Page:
As it happened, Congress removed the conscientious objector clause, but this deletion should not change our understanding of the remaining language. Those who objected to the clause argued that allowing federal judges to define conscientious objector status would usurp the states' prerogative to determine militia eligibility. Id. at 182-84. Virtually all of the recorded debate in the First Congress on what became the Second Amendment concerned the conscientious objector clause, and no participant in the debate expressed any concern about individuals being denied the right to gun ownership.
Besides eliminating the conscientious objector clause, Congress made other revisions to Madison's draft; each sharpened the Amendment's focus on assuring the states' ability to maintain militia. First, Congress pushed the Well Regulated Militia Clause to the front of the sentence; this deliberate rewriting shows Congress' intention that the Amendment prevent threats to the militia, and not to arms ownership generally./4/ Second, Congress deleted "well armed" from the Well Regulated Militia Clause; the phrase was redundant, because the "Arms" protected by the Amendment were precisely those used by the militia. Third, Congress replaced "country" with "State" in the Well Regulated Militia Clause, showing the concern of the drafters to protect states against an overweening federal government./5/
The Second Amendment, like the rest of the Bill of Rights, was designed to address concerns voiced in the debates over ratification of the Constitution in 1787 and 1788. Throughout these debates, Anti-Federalists charged that the proposed Constitution would permit the establishment of "standing armies in time of peace." 2 The Complete Anti-Federalist 375 (Herbert J. Storing ed., 1981) (reprinting Brutus' Essay II, which appeared in the New York Journal of November 1, 1787) (hereinafter, "Complete Anti-Federalist"). Anti-Federalists feared that a would-be tyrant might use a standing army a corps of full-time, professional soldiers in the pay of the President to impose his will on the nation by force. See, e.g., 3 Id. at 164 ("A standing army ... may be made a fatal instrument to overturn the public liberties; it may be employed to enforce the collection of the most oppressive taxes, and to carry into execution the most arbitrary measures. An ambitious man who may have the army at his devotion, may step up into the throne, and seize upon absolute power.") (reprinting The Address and Reasons of Dissent of the Minority of the Convention of Pennsylvania To Their Constituents); 2 Id. at 58 (standing army is "engine of arbitrary power") (statement by Luther Martin to Maryland General Assembly); 1 Elliot's Debates, supra, at 380 ("once a standing army is established in any country, the people lose their liberty") (statement of George Mason at Virginia ratifying convention).
Anti-Federalists sought to lessen this threat of tyranny by ensuring that organized state militia would be available as a counterweight to any federal standing army. To this end, they demanded a constitutional right to bear arms. See, e.g., 2 Complete Anti-Federalist, supra, at 341 (reprinting The Federal Farmer's Letter XVIII) ("the Constitution ought to secure a genuine and guard against a select militia by providing that the militia shall always be kept well organized, armed and disciplined"); cf. The Federalist No. 46, at 299 (James Madison) (Clinton Rossiter ed., 1961) ("Let a regular army, fully equal to the resources of the country, be formed . . . still, it would not be going too far to say that the State governments with the people on their side would be able to repel the danger."). Five state ratifying conventions put these demands into formal proposals for constitutional amendments:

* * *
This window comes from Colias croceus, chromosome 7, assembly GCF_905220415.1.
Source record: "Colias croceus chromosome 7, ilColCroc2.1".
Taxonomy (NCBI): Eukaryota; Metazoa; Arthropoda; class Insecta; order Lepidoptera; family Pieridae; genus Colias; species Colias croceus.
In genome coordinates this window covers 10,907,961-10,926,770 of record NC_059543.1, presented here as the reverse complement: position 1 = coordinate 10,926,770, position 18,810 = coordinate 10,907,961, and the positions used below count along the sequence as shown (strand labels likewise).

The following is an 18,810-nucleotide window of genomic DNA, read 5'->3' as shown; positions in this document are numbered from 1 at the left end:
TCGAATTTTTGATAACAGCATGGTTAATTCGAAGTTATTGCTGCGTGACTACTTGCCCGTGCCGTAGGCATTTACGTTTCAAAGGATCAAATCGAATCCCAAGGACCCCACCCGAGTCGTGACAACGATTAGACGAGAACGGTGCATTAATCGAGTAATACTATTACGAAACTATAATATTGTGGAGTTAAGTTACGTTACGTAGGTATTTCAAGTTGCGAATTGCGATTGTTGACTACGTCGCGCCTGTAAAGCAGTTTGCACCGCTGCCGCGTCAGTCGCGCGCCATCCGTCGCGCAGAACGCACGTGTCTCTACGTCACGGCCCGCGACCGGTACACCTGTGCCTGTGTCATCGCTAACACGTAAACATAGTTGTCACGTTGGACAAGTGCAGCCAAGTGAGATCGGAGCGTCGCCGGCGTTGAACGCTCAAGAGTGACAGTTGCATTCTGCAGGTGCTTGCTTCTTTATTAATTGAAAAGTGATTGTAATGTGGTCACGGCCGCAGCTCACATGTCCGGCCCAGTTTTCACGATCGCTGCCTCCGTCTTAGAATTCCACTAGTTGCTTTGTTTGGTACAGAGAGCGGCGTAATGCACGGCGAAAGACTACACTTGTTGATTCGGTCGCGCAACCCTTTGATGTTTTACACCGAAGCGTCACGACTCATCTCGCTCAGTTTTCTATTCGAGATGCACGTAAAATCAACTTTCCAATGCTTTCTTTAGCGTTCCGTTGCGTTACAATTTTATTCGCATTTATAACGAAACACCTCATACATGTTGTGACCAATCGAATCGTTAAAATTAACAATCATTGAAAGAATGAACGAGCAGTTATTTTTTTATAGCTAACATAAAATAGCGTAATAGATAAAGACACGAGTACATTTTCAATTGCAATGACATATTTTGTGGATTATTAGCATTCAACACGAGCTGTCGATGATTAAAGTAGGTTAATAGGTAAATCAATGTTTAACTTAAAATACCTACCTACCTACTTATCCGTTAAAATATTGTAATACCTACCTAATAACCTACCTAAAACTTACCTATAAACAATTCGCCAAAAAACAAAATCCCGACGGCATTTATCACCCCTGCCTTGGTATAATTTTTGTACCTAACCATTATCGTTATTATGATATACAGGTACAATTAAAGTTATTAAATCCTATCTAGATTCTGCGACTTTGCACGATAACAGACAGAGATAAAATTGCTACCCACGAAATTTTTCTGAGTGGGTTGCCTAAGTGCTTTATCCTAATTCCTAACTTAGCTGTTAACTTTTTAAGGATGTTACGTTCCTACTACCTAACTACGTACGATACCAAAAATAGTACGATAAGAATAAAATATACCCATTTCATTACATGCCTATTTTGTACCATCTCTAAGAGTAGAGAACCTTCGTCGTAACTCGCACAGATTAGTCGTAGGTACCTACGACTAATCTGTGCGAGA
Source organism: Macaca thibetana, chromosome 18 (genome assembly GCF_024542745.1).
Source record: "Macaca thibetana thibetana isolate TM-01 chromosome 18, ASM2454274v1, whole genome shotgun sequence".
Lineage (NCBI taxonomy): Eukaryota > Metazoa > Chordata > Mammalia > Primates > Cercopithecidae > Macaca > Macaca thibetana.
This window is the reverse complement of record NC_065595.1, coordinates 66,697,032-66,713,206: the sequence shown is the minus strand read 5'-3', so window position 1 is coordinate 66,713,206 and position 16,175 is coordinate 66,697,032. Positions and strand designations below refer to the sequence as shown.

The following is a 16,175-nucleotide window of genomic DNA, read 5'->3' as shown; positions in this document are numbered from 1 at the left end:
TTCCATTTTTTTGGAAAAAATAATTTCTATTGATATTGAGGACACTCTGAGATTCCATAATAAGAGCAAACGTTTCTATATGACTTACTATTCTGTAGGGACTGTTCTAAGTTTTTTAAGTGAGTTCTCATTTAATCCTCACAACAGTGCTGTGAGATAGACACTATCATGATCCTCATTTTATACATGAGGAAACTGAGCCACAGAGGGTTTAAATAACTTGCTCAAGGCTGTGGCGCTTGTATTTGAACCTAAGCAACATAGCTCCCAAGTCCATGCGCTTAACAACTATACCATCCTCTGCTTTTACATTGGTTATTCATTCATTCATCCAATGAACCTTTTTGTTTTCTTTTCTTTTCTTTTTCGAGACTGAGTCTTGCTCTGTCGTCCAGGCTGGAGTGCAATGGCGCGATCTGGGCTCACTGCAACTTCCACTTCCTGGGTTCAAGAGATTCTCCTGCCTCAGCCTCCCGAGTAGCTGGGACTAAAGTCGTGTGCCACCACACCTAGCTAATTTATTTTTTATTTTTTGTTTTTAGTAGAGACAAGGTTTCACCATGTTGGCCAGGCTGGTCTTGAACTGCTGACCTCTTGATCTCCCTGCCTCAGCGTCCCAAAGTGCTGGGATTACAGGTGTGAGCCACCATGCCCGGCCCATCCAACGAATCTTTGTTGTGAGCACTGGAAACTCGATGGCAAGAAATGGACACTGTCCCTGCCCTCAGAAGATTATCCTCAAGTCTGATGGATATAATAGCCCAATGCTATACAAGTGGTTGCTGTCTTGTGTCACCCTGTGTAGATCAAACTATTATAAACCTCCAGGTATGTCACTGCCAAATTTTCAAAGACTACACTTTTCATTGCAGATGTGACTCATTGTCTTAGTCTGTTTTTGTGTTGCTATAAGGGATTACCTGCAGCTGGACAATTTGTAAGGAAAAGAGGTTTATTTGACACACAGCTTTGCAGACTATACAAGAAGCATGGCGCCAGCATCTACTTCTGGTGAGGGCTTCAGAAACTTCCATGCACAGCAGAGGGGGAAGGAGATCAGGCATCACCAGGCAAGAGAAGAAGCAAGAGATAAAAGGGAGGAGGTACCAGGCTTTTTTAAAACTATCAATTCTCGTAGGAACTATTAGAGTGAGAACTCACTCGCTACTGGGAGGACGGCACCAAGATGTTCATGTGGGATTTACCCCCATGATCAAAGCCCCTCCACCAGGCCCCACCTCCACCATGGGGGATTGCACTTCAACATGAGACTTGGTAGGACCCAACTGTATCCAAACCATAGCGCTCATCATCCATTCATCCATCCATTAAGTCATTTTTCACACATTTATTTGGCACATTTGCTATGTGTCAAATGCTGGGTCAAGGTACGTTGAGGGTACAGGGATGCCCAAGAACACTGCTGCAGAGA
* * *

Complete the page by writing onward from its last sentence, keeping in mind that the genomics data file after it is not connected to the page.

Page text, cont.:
North Carolina: "That the people have a right to keep and bear arms; thatwell regulated militia, composed of the body of the people, trained to arms, isthe proper, natural and safe defense of a free state . . . ." 4 Id. at 244.
Rhode Island: "That the people have a right to keep and bear arms; that awell-regulated militia, including the body of the people capable of bearingarms, is the proper, natural, and safe defence of free state; . . . that standingarmies, in time of peace, are dangerous to liberty, and ought not to be keptup, except in cases of necessity . . . . That any person religiously scrupulousof bearing arms ought to be exempted upon payment of an equivalent toemploy another to bear arms in his stead." 1 Id. at 335.
Virginia: "That the people have a right to keep and bear arms; that a wellregulated Militia composed of the body of the people trained to arms is theproper, natural and safe defence of a free State. That standing armies in timeof peace are dangerous to liberty, and therefore ought to be avoided, as far as as the circumstances and protection of the Community will admit." 3 Id. at 659. New Hampshire: "[N]o standing army shall be kept up in time of peace ...Congress shall never disarm any citizen, unless such as are or have been inactual rebellion." 1 Id. at 326.
Textually, only New Hampshire's proposal suggests a right to ownership of arms broader than that connected to military service. /6/ Madison and the First Congress deliberately avoided this formulation, instead choosing to track the other four proposals, which explicitly linked the proposed arms-ownership right to the militia. /7/